Landlords up their game on energy, but one in 20 rentals still pose hazard

Published:  03 October, 2017

According to a new study by AXA, the private rental sector has seen a rapid improvement in energy efficiency over the past two years, but properties are not meeting standards.

The number of worst-rated properties has halved, and rentals come out better on boiler upgrades, insulation and smart meters than owner-occupied homes. Despite this, one in twenty rentals still breach minimum standards set to come into force next April. These pockets of inefficiency mean that tenants are over-paying on energy by an estimated £13 million every month.

Energy is certainly a priority for UK tenants, as cold and damp were named the biggest bugbears by 43% of those surveyed. A quarter said they felt they were paying excess bills due to the energy inefficiency of their homes.

The study found that one in 20 rental properties pose an “excess cold hazard” to residents as they fall into the worst-rated bands F and G. This means that more than 200,000 homes are now at risk of being banned from the private rental market next April when minimum standards come into force.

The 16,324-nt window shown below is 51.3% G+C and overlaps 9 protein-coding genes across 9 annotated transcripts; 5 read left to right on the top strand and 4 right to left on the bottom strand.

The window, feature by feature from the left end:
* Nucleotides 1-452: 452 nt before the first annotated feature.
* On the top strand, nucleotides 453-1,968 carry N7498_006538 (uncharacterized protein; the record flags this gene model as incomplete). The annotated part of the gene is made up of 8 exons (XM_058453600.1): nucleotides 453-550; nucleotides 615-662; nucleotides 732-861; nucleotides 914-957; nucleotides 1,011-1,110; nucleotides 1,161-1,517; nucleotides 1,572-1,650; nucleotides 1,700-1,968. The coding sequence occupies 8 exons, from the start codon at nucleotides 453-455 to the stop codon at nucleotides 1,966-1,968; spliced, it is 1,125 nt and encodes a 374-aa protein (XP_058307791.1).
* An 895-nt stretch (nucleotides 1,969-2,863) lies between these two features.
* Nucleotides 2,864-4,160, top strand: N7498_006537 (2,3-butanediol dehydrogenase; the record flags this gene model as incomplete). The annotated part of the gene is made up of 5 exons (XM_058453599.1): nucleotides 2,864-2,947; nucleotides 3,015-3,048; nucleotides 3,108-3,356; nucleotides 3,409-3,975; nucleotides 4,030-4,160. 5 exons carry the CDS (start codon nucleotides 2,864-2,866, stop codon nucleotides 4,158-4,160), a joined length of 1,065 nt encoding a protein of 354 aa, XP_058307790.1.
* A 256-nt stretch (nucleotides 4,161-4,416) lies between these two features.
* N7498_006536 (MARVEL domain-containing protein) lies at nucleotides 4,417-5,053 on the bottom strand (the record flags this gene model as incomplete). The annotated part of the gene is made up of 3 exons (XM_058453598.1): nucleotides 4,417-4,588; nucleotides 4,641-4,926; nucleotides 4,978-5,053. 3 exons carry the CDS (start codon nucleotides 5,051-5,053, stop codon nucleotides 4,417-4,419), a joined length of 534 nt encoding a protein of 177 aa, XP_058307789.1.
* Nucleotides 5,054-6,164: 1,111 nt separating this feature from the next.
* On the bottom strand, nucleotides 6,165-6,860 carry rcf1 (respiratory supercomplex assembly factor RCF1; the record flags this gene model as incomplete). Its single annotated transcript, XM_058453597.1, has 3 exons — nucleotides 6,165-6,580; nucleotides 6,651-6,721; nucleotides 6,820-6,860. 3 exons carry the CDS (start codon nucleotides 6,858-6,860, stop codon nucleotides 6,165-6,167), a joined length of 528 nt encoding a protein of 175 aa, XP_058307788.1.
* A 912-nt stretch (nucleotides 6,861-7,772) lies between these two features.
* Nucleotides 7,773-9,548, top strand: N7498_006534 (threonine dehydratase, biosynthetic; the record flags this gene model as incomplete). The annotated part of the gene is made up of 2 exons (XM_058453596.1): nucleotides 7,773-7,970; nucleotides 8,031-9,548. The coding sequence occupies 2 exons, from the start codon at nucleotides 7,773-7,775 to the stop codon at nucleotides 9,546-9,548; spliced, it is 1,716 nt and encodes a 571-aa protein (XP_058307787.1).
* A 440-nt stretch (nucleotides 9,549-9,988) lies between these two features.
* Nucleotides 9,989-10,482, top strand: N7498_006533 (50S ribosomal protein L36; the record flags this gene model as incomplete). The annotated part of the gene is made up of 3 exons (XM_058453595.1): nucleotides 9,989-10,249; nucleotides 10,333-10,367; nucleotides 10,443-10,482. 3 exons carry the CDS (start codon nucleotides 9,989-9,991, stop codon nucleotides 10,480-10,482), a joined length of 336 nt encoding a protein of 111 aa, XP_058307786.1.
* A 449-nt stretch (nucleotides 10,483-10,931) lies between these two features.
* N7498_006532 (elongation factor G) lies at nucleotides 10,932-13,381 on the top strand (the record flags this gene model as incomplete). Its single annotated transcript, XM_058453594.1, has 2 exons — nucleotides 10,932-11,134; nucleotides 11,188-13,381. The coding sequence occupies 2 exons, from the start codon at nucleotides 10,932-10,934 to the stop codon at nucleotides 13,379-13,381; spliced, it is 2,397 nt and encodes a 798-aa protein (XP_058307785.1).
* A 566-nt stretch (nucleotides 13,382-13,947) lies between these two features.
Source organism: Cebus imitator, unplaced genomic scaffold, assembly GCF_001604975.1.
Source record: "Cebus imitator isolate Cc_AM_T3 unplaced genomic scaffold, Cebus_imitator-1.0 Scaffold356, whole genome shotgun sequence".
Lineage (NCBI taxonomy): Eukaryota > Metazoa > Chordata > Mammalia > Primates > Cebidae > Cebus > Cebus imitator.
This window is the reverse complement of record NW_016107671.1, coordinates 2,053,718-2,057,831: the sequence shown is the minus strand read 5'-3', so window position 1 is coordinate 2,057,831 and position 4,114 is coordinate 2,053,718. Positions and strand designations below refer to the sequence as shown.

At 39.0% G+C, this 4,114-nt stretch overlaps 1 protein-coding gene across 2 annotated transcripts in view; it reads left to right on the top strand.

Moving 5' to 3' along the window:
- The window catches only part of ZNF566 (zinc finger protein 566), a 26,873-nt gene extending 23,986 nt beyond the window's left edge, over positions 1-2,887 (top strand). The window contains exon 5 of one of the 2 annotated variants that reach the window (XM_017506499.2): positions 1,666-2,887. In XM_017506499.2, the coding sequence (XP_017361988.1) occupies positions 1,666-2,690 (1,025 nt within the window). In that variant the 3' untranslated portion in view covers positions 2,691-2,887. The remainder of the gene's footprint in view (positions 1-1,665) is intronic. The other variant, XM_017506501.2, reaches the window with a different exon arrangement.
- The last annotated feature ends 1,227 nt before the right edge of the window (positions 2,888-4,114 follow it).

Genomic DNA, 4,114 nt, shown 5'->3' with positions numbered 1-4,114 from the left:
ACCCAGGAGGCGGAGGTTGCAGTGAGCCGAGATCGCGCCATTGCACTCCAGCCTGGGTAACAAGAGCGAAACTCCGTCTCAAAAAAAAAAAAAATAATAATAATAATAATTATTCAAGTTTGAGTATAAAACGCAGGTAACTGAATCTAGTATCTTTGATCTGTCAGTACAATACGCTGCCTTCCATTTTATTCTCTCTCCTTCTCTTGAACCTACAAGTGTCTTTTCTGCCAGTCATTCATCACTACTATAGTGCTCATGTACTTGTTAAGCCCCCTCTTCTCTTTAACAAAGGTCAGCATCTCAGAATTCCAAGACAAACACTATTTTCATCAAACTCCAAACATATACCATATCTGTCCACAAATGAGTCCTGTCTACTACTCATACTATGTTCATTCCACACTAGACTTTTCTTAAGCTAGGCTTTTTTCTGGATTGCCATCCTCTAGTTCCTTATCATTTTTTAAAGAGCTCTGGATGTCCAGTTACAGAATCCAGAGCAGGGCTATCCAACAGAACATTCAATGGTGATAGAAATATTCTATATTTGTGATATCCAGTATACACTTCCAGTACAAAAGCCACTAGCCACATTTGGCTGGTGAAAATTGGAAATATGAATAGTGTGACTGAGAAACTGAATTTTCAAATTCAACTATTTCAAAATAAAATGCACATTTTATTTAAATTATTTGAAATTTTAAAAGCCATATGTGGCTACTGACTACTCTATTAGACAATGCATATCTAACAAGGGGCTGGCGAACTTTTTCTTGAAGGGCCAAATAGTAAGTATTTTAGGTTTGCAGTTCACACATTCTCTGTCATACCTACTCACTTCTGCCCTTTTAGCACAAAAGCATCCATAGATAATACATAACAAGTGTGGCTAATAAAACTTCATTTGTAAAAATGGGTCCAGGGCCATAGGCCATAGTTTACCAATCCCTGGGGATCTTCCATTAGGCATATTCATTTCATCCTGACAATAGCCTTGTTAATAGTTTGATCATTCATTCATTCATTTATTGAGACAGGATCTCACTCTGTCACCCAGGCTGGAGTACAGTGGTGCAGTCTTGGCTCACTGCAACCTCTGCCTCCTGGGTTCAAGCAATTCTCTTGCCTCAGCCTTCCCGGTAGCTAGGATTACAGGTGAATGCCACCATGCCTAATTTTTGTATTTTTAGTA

Just how much these failing homes are costing tenants was revealed by analysis of their monthly bills. The average monthly bill in a Band A rental is £61 per month, increasing to £76 in Band E, and then £112 in Bands F to G. This means that UK tenants are still paying for energy failings to the tune of an estimated £13 million every month.

The good news is that the number of failing properties is declining fast. The study found that the number of F and G banded rentals has halved since 2015, when official estimates put them at one in 10. More than half of tenants surveyed by AXA said their current rentals are in bands A to C.

Gareth Howell, Managing Director at AXA Direct, said: “Our study has found that landlords are making significant investments into improving the energy efficiency of their properties. This is part of a bigger trend: when we look at our surveys of tenants and landlords over the past five years, we see progress across the board – on security, maintenance and numbers with proper tenancy agreements in place.

“Many landlords we speak to are ‘accidentals’, who typically own one or two properties. They are, by and large, investing more seriously in their tenants’ comfort and the future health of their rental properties. Pockets of failure exist in this market, but it is not the story for the 95% of landlords who are trying to do the right thing.”

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